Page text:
52weeks

Please share your thankfulness by participate at Haddon Musings

Gratitude Moments #7

April 29, 2009

My surgery was on March 12 and was discharged on March 19. The melanoma doctor, Dr. O’Day, said I could rest for six weeks before the next bio-chemotherapy. During these six weeks, I had to get strong physically and nutritionally. By this time, my vomiting had subsided. My appetite was increased. It was a good sign because I could eat as much as possible. I needed to gain at least six pounds in six weeks. With this mindset, I ate whenever my stomach allowed. I ate ice-cream every day. One friend teased me by saying that, “Go ahead and eat ice cream before you have to worry about weight gain!”

 Several of my neighbors had been our friends for twenty some years. They invited us over for dinners. One neighbor, Doris, invited us almost every weekend. Her son, Randy, my husband’s best friend, barbecued steaks. Doris said, “Miriam, eat. The meat will help to replenish your blood.” I did, I ate the biggest piece of steak on the platter. She was so pleased that I could eat. She told everybody included her dental hygiene patients that I ate the biggest piece of steak.

The chemo drugs burned all the cells in me, good and bad. I was down to skin and bone. Another issue was the burning that dried up my skin. I soaked in the hot bath for an hour each night. After the tough skins got soften a little bit, I scrubbed off the dead skin gently. After drying off, I put layers of lotion, and thick cream, and then lotion all over my body. The cream only served as sealing of my skin. As soon as the cream dried up, I felt itchy everywhere. It would take months down the road for the new skin to be the replacement of the dead skin. Soaking in the bath before bedtime helped me not to feel itchy at night. There were a few nights I could not get enough hot water for the bath, my husband boiled the water on the stove and carried pots of hot water to fill the bathtub. I could never forget about what he did for me!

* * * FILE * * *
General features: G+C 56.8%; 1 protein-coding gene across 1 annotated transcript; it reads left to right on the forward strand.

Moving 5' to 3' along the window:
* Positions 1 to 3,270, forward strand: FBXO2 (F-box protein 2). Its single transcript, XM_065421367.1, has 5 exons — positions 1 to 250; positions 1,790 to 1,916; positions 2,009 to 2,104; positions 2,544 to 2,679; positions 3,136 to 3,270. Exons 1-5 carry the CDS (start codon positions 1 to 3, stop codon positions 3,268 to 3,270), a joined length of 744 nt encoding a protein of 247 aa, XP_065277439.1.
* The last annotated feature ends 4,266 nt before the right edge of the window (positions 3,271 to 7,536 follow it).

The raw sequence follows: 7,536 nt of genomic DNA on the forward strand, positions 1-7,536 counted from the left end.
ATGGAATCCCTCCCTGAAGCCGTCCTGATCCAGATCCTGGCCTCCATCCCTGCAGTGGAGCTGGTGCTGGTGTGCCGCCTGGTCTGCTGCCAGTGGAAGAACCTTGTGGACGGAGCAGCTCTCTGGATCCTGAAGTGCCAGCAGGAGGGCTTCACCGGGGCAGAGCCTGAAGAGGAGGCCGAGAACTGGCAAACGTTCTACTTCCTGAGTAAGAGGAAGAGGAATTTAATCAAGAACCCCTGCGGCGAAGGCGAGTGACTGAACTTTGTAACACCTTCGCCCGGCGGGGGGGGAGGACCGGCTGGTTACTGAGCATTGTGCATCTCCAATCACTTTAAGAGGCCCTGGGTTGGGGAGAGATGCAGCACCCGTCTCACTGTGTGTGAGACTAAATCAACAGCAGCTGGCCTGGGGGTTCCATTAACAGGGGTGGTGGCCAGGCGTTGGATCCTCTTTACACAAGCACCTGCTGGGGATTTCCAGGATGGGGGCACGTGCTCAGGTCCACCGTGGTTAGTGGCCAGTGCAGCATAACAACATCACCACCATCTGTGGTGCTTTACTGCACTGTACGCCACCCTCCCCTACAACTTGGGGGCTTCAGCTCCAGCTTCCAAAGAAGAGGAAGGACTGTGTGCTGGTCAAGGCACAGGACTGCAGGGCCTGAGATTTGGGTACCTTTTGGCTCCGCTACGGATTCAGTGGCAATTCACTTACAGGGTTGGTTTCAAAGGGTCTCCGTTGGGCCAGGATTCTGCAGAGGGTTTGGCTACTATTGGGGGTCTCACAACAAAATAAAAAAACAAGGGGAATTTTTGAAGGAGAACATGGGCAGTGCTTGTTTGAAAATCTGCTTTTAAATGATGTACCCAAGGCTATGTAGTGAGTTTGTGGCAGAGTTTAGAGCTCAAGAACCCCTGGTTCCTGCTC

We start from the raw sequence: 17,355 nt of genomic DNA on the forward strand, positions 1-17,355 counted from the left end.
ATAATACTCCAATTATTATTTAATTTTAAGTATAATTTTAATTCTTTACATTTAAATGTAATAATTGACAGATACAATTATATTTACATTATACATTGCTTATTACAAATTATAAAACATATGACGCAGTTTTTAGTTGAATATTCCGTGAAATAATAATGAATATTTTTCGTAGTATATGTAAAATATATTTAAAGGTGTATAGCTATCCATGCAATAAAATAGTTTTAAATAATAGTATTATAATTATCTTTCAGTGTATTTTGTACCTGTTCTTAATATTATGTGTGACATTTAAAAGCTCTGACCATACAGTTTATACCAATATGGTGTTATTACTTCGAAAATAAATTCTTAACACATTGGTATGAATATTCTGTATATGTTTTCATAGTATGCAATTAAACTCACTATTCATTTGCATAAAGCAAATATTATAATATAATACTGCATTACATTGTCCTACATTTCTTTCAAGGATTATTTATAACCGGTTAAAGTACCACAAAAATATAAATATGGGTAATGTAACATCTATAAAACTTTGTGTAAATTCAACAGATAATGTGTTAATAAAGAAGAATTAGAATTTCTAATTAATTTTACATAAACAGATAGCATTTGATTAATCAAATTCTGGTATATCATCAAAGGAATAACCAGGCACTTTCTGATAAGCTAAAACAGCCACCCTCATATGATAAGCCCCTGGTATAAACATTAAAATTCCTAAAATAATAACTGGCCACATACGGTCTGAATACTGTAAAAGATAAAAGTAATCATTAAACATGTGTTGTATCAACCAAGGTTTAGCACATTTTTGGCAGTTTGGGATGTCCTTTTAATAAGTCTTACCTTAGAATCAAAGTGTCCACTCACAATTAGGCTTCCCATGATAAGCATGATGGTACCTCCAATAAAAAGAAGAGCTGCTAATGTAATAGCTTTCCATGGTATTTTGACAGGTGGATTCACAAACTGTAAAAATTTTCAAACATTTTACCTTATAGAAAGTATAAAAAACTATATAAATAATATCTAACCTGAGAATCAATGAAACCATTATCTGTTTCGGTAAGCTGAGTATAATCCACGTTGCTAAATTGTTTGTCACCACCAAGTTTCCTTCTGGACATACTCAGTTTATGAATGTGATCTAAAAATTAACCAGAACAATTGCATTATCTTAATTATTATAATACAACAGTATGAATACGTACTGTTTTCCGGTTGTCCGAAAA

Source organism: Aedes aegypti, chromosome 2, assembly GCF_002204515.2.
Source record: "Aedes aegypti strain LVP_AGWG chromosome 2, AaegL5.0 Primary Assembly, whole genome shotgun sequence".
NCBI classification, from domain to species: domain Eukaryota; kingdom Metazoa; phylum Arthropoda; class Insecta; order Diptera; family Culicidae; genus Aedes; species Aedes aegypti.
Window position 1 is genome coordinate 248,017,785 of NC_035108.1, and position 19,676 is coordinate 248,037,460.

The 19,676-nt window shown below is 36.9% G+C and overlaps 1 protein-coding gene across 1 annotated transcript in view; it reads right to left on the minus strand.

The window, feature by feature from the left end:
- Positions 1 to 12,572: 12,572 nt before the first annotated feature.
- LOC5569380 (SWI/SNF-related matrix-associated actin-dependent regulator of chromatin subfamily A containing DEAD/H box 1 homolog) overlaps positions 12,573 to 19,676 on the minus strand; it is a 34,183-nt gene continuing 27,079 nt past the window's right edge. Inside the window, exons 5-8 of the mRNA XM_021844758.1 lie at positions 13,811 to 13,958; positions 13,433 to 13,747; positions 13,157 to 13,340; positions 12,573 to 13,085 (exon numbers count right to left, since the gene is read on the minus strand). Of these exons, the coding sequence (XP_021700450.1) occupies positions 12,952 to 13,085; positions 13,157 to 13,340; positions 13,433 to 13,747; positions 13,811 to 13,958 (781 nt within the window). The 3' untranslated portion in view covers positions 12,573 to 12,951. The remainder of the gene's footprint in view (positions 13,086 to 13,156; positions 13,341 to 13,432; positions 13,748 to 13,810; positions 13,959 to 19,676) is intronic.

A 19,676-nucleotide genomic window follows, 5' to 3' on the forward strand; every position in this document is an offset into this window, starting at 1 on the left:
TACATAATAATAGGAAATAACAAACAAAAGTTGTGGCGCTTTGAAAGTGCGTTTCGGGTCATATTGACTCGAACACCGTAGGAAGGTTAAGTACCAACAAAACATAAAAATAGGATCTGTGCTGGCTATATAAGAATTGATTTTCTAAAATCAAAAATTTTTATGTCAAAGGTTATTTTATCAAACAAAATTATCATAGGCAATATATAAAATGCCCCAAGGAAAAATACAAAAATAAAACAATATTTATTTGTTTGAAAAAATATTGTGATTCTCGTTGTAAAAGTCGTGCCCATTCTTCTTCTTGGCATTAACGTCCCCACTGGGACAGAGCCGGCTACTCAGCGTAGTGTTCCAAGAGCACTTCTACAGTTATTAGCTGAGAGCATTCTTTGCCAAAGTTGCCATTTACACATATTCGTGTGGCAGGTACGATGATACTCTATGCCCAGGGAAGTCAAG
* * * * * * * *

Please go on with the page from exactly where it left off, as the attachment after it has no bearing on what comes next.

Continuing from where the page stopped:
As far as my body temperature, it was very difficult to describe. On one hand, I didn’t have enough blood to keep me warm, so I bundled up from head to toes in a warm spring time. Yet the drugs continue to burn and made my skin sensitive and hot. Bedtime was a drag for me. When I went to bed, I put a sheet between my legs so they would not have direct contact. With covers on, I would be too hot. Without covers on, I would be cold. So I just put a sheet over my upper body. I took medication to help me sleep, yet all the discomfort took three or four hours to be calmed down before I felt asleep. My husband kept very quiet when he got up in the morning. I had the mask on so the sunlight didn’t wake me up. It was about nine or ten o’clock when I woke up.

During this time, the world was thousands of miles away from me. The pain, discomfort, and weakness were ever present. This was also a time I felt the Lord was right next to me. I talked with Him all the time. I just said to him, “Please help me through this. I need to get well. I need to be well for my husband and my daughter.” His assurance gave me hope. His Word gave me strength and endurance to take a tiny step at a time. I knew I could make it.

 

Daily Prompt:  Replacement

Gratitude Moments #4

February 17, 2009

The original treatment plan was that I would go through four cycles of bio-chemo treatments, and have a surgery to remove the shrunk tumors, and then have two more cycles of treatments. After the second cycle of in-patient treatment, I did my routine lab work before the third cycle.